Hilo for the Holidays (Kuana Torres Kahele)

Christmas ʻUkulele Style (Daniel Ho)

Christmas Time (Eddie Kamae & The Sons of Hawaiʻi)

Huliau (Hoʻokena)

Santa’s Gone Hawaiian! (Various Artists)

Christmas Day in Hawaiʻi Nei (Mākaha Sons)

Kī hōʻalu Christmas: Hawaiian Slack Key Guitar (Various Artists)

Willie Kalikimaka (Willie K.)

Christmas Is… (John Keawe)

Merry Christmas (Keahiwai)

What are some of YOUR FAVORITE Hawaiian Christmas albums?  Drop me a line and let me know! I’d love to hear from you!

 

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ukulele Croonerʻs Weekly TOP 3 iPod Jason Poole Accidental Hawaiian Crooner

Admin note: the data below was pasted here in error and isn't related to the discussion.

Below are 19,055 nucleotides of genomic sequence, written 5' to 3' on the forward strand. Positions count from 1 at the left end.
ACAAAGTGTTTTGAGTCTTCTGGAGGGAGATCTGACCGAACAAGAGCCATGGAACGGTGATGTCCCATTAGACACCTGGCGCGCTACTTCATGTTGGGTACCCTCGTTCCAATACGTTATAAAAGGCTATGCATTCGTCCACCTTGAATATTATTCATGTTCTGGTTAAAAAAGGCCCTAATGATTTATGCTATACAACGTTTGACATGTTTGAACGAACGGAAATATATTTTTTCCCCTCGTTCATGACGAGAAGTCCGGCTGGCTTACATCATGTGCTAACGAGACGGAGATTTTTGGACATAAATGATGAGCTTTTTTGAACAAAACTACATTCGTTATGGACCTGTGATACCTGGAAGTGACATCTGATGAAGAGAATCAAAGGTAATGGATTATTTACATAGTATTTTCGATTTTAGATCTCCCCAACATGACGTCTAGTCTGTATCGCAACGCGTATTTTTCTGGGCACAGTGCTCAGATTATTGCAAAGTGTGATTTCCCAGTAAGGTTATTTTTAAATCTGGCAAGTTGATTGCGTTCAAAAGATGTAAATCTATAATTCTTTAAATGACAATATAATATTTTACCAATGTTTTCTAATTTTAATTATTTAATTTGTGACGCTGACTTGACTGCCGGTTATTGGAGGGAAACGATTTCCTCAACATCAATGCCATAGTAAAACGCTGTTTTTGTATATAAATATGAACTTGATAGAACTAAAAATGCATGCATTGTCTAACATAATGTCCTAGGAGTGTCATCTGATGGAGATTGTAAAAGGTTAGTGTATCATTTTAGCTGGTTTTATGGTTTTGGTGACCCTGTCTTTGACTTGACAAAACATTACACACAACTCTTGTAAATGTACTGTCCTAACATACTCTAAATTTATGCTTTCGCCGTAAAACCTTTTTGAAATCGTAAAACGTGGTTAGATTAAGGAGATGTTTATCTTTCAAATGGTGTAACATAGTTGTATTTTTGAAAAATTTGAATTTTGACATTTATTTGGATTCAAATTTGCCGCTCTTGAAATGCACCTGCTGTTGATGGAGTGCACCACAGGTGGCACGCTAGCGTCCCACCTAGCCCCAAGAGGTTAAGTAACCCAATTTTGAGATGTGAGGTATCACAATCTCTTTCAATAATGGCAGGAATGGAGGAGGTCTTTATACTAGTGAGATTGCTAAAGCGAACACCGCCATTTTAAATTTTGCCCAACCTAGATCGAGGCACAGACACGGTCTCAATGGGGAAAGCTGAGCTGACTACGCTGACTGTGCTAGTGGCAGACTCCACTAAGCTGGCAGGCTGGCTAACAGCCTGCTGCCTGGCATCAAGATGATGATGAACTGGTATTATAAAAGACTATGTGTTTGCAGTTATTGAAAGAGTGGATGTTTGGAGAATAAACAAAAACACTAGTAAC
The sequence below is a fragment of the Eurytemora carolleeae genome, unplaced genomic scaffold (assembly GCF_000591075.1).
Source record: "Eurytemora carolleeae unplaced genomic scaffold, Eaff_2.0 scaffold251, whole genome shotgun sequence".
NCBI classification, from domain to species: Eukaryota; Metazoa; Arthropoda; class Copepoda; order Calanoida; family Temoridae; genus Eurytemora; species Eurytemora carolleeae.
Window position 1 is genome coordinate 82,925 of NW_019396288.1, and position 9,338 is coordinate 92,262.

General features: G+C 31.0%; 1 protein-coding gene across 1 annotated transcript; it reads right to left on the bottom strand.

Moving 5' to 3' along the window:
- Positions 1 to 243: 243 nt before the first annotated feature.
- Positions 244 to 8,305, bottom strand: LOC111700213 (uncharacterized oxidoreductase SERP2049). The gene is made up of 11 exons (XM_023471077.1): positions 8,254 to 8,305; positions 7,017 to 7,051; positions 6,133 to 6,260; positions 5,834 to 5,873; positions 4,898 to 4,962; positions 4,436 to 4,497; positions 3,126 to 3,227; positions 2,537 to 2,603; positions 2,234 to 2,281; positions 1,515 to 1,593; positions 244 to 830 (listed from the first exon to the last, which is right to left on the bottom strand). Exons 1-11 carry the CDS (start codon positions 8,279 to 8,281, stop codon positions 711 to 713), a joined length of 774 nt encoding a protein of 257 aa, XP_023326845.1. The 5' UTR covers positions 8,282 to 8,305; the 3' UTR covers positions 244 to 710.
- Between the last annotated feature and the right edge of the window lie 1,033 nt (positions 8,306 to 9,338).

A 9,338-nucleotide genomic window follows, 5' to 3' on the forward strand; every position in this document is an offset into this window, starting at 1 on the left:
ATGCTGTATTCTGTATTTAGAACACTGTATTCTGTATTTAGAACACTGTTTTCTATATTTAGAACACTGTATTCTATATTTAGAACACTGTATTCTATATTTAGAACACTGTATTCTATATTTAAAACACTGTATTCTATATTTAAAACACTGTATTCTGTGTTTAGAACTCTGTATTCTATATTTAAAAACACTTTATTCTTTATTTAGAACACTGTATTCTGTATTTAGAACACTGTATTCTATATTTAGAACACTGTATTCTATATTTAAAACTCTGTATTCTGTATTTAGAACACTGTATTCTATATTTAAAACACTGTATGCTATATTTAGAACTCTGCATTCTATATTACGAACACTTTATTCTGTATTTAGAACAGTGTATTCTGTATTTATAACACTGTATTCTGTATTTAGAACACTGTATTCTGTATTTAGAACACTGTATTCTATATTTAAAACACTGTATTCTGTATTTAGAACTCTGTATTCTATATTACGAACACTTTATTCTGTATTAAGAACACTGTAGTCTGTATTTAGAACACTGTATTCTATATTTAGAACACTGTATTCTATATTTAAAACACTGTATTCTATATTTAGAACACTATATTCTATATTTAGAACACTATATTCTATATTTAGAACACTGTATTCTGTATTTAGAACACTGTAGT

Aloha kākou!

I always have my iPod with me. It’s my personal jukebox.

Living in New York City, I spend a lot of time traveling underground via subway–and those rides can be long and boring! But having a collection of great music with me at all times keeps me from losing my mind. I can escape to a tropical isle with the push of a button. Portable paradise!

Here are the TOP 5 SONGS from my iPod this week:

1. Wahine Uʻi (Linda Dela Cruz’s recording on the album Hawaii’s Canary)

Vintage Hawaiian music rocks my little piece of the world.  Listening to those voices from the past (both distant and not-so distant) is so rewarding!  I learn something every time.  Something from every song and every singer.

One of the recordings that’s captured my ear and my heart this week is WAHINE UʻI as sung by Linda Dela Cruz.  (Note: this is the version attributed to James Kahele.)  I love the control she has in her voice.  Butterscotch-rich low notes.  A flawless haʻi or break in the female voice–like falsetto.  She almost cries some of the notes–reminding me of the Patsy Cline classic, I FALL TO PIECES.